For us though, Pinterest seems to work better as a “media” tool, than as a “social media” tool. If you look at how we define social in our digital media guide, it’s a two way conversation. And Pinterest feels a bit more like reading the minutes of your hobby group or club.
Interesting. But really, a bit dry sometimes. And quite one way.
In contrast to Pinterest, Reddit is much more of a two way conversation opportunity.
Although, you may not always like the responses you get when you decide to start a conversation there.
Reddit’s position is it’s the “front page of the Internet”, which implies it’s read more often than any other site.
There are over a million topics on the site, though only around 140,000 topics are considered as active subreddits. If you can’t find a topic on Reddit, it’s probably not work talking about.
The main upside of Reddit is the moderation, voting and karma system. This helps control the quality and tone of what people say, and how they interact with each other.
In simple terms, people who “shit-post” or are otherwise arseholes, don’t do well on Reddit.
Whereas people who are helpful, informative or entertaining do better.
Be helpful, informative or entertaining
And in fact, that’s the lesson brands should take from Reddit. The more helpful, informative or entertaining you are, the more you thrive.
On Reddit, you feel part of a bigger community. There’s at least some basic rules of decent behaviour. As opposed to some other social media channels, where you’re in some sort of chaotic bedlam.
While not overwhelmed with advertising, there’s a noticeable amount, like on other social media channels.
But because the content is usually good quality, as a user you’re more prepared to put up with it. It feels less intrusive than say Facebook, where the advertising often overwhelms the actual content.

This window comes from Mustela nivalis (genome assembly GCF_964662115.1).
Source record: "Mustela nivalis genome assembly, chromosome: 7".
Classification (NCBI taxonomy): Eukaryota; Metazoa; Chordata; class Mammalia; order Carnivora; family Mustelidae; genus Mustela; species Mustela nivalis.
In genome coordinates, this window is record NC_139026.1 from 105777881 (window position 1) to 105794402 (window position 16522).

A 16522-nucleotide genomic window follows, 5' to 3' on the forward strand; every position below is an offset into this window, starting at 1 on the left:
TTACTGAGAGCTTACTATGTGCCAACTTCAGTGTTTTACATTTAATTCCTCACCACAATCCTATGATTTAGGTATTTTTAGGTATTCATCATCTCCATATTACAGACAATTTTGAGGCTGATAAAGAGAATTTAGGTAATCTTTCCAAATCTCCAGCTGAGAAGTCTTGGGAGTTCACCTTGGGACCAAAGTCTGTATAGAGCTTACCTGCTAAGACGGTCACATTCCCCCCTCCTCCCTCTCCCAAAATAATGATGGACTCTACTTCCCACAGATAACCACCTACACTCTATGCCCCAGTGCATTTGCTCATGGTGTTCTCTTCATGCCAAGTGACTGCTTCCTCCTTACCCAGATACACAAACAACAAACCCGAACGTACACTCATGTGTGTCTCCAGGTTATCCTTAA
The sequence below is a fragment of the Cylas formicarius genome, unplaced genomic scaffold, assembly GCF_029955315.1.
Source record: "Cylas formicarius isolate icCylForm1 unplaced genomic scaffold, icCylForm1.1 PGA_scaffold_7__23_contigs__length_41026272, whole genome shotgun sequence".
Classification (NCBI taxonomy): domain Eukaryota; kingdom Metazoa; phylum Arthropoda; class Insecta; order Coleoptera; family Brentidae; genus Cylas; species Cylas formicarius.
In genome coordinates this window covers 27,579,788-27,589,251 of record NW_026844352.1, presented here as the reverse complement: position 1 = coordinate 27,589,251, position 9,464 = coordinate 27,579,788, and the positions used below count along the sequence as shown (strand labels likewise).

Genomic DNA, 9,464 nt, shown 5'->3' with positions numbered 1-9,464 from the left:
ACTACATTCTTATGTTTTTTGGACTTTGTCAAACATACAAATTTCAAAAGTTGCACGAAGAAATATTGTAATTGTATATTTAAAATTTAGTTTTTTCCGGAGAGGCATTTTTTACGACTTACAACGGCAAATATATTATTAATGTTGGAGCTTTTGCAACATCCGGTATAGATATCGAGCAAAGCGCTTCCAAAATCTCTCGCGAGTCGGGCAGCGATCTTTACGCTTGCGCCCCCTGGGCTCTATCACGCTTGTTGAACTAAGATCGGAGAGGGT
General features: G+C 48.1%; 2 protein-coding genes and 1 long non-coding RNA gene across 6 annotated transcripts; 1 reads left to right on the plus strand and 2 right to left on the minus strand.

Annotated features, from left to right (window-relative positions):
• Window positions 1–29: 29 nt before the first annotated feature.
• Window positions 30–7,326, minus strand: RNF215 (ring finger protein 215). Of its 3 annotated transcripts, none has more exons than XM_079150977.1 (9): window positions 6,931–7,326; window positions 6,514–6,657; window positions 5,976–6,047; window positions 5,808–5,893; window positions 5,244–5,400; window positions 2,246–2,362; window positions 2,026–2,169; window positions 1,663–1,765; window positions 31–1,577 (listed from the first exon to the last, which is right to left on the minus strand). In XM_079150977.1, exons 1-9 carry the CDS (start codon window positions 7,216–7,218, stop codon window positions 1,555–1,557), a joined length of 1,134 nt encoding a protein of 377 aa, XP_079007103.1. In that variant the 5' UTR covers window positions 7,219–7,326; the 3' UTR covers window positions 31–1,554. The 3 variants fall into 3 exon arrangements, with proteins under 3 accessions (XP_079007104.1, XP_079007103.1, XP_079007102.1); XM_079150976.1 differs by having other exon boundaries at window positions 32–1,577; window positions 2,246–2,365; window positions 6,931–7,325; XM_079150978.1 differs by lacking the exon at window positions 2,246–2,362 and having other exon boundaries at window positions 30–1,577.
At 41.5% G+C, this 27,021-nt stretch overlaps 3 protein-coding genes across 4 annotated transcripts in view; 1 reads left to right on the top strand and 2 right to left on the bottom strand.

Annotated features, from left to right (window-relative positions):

Now, to be fair, saying that, we can’t think of a single product we’ve bought as a result of an advert on Reddit. Yes, monday.com, we won’t be buying you despite your constant ads.
But, there are certainly author and book recommendations we’ve followed up on because of Reddit threads. And links to other helpful threads and social media channels, when there are specific problems we’ve needed to solve. Like this one where Facebook changed how to edit the about section on your business page.
A "human" place online
On the whole, Reddit is a surprisingly “human” place online.
You can connect with random people who share the same interest. All without the same feeling you have on Twitter, that at any moment, they may turn out into a raving vengeful lunatic.
For brands, it’s a place where if you have an actual “human” way of working, you can project that into what you do and say there.
But, beware. Because, if this “human” approach isn’t genuine, or is manufactured in some agency creative meeting, you can easily run into trouble. Because, the people on Reddit are good at spotting fakes, scammers and bullshitters.
And let’s be honest, marketing has more than their fair share of those.
Which brings us tumbling into the last of the social media channels for this week, and that’s Tumblr. Tumblr positions itself as a micro-blogging and social networking site and claims to host over 475 million blogs.
It was previously owned by Yahoo, but was bought by Automattic last year, the company who run WordPress.
Some nice blogging overlaps there.
Quirky and awkward, not a bad thing
From a user point of view, Tumblr is place where you can follow topics and interests like on most other social media channels.
But, the way these are covered has a much quirkier, and if we’re honest, awkward vibe. Not necessarily in a bad way. But noticeably different in tone and content from other social media channels.
There’s plenty of art, illustration and short-form gif-based video content. Lots of fairly political and thoughtfully written content on culture, social issues and the crazy world we live in.
But also, lots of cats. Lots of anime. And a ton of video game content. And though, they’ve removed much of the more “adult” content, there’s still some questionable content floating around the edges.
For brands, Tumblr feels like the wildcard in your deck of social media channels playing cards.
You don’t know what you’ll find there, or if it’ll be good or bad. The only thing you can guarantee is it’ll be different. And, actually sometimes in marketing and e-Commerce, different is what you need.
Conclusion - social media channels
Well, like most people’s experience on social media, there’s only so much we can take in one go. And we think these 4 social media channels are plenty to cover off in one article.
Of course, there are others like Snapchat and Tik Tok, we might look at in the future. No promises, though.